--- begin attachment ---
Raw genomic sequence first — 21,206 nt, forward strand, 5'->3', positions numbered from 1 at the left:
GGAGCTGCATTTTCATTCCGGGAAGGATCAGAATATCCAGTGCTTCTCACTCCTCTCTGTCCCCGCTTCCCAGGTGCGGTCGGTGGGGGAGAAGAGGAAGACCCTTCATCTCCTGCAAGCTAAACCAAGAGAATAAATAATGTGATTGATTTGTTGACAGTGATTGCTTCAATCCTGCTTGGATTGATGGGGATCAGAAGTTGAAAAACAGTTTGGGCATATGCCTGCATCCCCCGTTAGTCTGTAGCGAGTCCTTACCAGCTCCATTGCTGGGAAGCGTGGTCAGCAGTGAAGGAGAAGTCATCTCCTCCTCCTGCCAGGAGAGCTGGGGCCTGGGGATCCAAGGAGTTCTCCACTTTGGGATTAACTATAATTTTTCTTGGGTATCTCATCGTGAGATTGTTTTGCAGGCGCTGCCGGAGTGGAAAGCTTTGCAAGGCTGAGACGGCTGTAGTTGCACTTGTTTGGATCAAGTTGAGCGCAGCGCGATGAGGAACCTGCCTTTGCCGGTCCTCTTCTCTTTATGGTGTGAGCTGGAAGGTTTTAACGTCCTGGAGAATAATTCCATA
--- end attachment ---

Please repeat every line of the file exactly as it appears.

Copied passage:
Raw genomic sequence first — 21,206 nt, forward strand, 5'->3', positions numbered from 1 at the left:
GGAGCTGCATTTTCATTCCGGGAAGGATCAGAATATCCAGTGCTTCTCACTCCTCTCTGTCCCCGCTTCCCAGGTGCGGTCGGTGGGGGAGAAGAGGAAGACCCTTCATCTCCTGCAAGCTAAACCAAGAGAATAAATAATGTGATTGATTTGTTGACAGTGATTGCTTCAATCCTGCTTGGATTGATGGGGATCAGAAGTTGAAAAACAGTTTGGGCATATGCCTGCATCCCCCGTTAGTCTGTAGCGAGTCCTTACCAGCTCCATTGCTGGGAAGCGTGGTCAGCAGTGAAGGAGAAGTCATCTCCTCCTCCTGCCAGGAGAGCTGGGGCCTGGGGATCCAAGGAGTTCTCCACTTTGGGATTAACTATAATTTTTCTTGGGTATCTCATCGTGAGATTGTTTTGCAGGCGCTGCCGGAGTGGAAAGCTTTGCAAGGCTGAGACGGCTGTAGTTGCACTTGTTTGGATCAAGTTGAGCGCAGCGCGATGAGGAACCTGCCTTTGCCGGTCCTCTTCTCTTTATGGTGTGAGCTGGAAGGTTTTAACGTCCTGGAGAATAATTCCATA